1. Conclusion
The spatial decision support system for coal mine reclamation in this study was designed to provide decision-makers with supportive information for better planning practices. New technologies developed in geographic information system (GIS) and also techniques from other fields were utilized in collecting information and in building the system. The revised universal soil loss equation (RUSLE) model was introduced to calculate the erosion rate factor. Image processing was used to extract useful information for the system, and multi-criteria decision making was adopted as the model for decision making. All of the techniques were integrated into a GIS environment.

This system was used in the South Fork Patoka River watershed to assist in the abandoned coal mine reclamation activities there. This area has been severely interrupted by strip mining in the past 60 years. The environment has been degraded resulting from the extensive mining activities. Reclamation became extremely important for the improvement of the environment while a lot of abandoned mines are still causing problems in the area. This system endeavors to help the agencies identify those sites, with their priorities for reclamation, depending on the degree with which they are affecting the environment within the whole area. In this way, it provided insights into the reclamation planning.

Three physical criteria were selected for generating the priority map for an abandoned coal mine reclamation in the study area. They were erosion rate, proximity to streams, and soil acidity.

Data collection and processing were the initial and critical steps.  Data were acquired from various sources in different formats. To be compatible with each other in the same system, the data were converted into identical projection systems, coordinate systems, and file formats. The projection system for this research was that of the Universal Transverse Mercator (UTM) type, and the map unit selected was the meter. File formats were in standard ArcInfo formats such as coverage for vector data and grid for raster data. ArcInfo and ArcView software were used for the data collecting and editing. Some of the data were not directly used in the system, however they were helpful in analyzing other data.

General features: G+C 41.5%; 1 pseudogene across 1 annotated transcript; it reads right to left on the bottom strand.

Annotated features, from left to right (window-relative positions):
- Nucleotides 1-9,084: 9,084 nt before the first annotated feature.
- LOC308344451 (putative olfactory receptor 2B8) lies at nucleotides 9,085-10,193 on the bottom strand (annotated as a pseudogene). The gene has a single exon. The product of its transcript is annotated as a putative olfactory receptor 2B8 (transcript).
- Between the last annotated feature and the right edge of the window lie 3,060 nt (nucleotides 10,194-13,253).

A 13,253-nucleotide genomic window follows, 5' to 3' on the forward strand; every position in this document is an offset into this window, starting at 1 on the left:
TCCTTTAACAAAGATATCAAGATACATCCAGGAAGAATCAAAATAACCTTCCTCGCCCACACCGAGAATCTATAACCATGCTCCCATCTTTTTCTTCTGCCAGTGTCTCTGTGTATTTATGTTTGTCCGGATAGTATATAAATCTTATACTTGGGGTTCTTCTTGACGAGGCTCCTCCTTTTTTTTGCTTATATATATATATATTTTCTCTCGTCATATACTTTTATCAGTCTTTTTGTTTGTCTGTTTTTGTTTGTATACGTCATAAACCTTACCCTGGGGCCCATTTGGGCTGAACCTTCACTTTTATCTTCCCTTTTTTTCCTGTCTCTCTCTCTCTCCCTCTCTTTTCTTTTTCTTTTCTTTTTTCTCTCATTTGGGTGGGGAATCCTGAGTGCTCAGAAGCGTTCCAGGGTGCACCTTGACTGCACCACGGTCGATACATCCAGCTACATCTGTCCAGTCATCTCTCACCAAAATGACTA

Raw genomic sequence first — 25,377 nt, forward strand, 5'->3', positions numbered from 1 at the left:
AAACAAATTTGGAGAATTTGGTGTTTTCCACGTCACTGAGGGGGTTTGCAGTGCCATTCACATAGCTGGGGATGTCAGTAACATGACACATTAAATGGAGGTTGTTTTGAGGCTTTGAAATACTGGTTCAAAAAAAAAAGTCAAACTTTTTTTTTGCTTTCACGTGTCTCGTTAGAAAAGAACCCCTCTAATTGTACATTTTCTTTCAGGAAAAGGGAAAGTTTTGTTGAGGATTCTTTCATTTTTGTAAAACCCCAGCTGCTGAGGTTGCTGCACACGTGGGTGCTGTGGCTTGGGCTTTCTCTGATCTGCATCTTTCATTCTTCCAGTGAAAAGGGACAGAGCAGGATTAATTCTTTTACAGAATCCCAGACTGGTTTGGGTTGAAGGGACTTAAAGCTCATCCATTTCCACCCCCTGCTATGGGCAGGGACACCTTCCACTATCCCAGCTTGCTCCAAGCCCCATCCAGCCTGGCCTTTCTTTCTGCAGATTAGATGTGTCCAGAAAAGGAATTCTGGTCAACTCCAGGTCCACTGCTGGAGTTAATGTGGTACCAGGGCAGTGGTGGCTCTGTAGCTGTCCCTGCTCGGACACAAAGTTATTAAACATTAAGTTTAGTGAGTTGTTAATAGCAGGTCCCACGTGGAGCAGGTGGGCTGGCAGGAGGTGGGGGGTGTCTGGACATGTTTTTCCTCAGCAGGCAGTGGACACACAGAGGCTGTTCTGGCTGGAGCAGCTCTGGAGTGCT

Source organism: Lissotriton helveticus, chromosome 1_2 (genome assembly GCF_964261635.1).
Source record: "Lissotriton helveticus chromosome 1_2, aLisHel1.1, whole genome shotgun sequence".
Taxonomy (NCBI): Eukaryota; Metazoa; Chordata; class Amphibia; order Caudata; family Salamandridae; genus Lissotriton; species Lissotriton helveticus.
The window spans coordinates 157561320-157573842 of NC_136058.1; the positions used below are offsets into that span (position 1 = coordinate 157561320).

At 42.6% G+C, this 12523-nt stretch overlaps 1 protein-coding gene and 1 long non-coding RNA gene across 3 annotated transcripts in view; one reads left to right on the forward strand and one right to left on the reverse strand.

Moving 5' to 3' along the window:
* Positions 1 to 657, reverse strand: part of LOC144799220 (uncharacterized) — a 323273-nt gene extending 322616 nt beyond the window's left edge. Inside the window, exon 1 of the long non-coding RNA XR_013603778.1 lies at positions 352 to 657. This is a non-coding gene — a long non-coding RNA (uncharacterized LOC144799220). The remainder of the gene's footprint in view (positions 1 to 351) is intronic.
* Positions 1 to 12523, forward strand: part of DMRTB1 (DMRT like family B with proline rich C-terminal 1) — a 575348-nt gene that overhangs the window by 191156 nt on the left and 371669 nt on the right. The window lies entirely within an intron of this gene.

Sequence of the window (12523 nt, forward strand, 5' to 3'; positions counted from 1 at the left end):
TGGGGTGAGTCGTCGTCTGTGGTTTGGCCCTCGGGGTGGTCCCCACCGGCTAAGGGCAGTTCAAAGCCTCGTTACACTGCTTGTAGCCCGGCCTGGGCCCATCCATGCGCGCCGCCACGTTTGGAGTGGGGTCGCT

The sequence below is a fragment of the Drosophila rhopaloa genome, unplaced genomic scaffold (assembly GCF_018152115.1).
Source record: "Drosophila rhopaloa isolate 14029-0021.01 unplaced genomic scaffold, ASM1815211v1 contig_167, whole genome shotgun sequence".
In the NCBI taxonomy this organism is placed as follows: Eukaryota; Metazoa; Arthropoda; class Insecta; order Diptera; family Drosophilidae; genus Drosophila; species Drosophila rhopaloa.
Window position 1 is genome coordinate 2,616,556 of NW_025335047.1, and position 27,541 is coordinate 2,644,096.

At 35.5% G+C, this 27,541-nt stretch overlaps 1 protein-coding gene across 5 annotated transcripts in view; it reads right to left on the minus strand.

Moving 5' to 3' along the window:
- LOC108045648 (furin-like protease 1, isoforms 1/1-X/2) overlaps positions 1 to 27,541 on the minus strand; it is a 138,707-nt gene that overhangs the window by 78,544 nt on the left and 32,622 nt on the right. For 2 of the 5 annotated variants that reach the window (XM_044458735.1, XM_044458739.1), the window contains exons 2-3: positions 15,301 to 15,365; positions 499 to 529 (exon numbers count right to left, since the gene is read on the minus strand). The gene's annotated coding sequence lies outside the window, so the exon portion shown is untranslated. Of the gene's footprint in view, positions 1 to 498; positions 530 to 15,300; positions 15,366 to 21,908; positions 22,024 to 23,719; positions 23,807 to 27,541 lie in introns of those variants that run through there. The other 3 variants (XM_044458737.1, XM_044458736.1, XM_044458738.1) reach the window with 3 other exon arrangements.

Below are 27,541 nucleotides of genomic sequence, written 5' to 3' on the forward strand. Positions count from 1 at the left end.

The erosion rate factor was calculated using the Revised Universal Soil Loss Equation (RUSLE) model which was composed of five major factors. They are:

The rainfall factor was extracted from the CITY database attached to the RUSLE program.  The soil erosivity factor was obtained from the digitized soil map.  The slope factor was calculated from the Digital Elevation Model (DEM) using the ArcInfo Macro Language (AML), thus benefiting from the Open Development Environment (ODE) technology.  The cover management factor was acquired by analyzing two sets of Thematic Mapper (TM) images by means of image processing in the environment of the ERDAS Imagine. The conservation management factor was considered as a constant in the whole area.

Soil acidity was another criterion. The acidity data were directly derived from a digitized soil map.

The proximity to streams criterion was scored using ArcInfoís Ďbufferí function and conditional commands.

Since the Multi-Criteria Decision-Making (MCDM) technique was used as a decision-making model, all the criteria had to be scored, weighted and analyzed. The method of scoring a criterion was to assign values to the criterion attributes according to their quality. Since the spatial decision support system for coal mine reclamation was to generate the priority map for reclamation and a higher value represented higher priority, the attribute that was leading to more environmental pollution was assigned higher value.  The aim of weighting a criterion was to evaluate the importance of the criterion in the context of the whole set of criteria, and then assigning to it a weight value according to its importance. The Weighted Linear Combination (WLC) algorithm was chosen to perform the evaluation. Since the MCDM required that all the criteria scores had to be standardized and weights of all criteria summed to be 1, data normalization was employed. As the final output value range was set to be from 1 to 10, each criterion score was then standardized between 1 to 10 before the WLC algorithm was applied.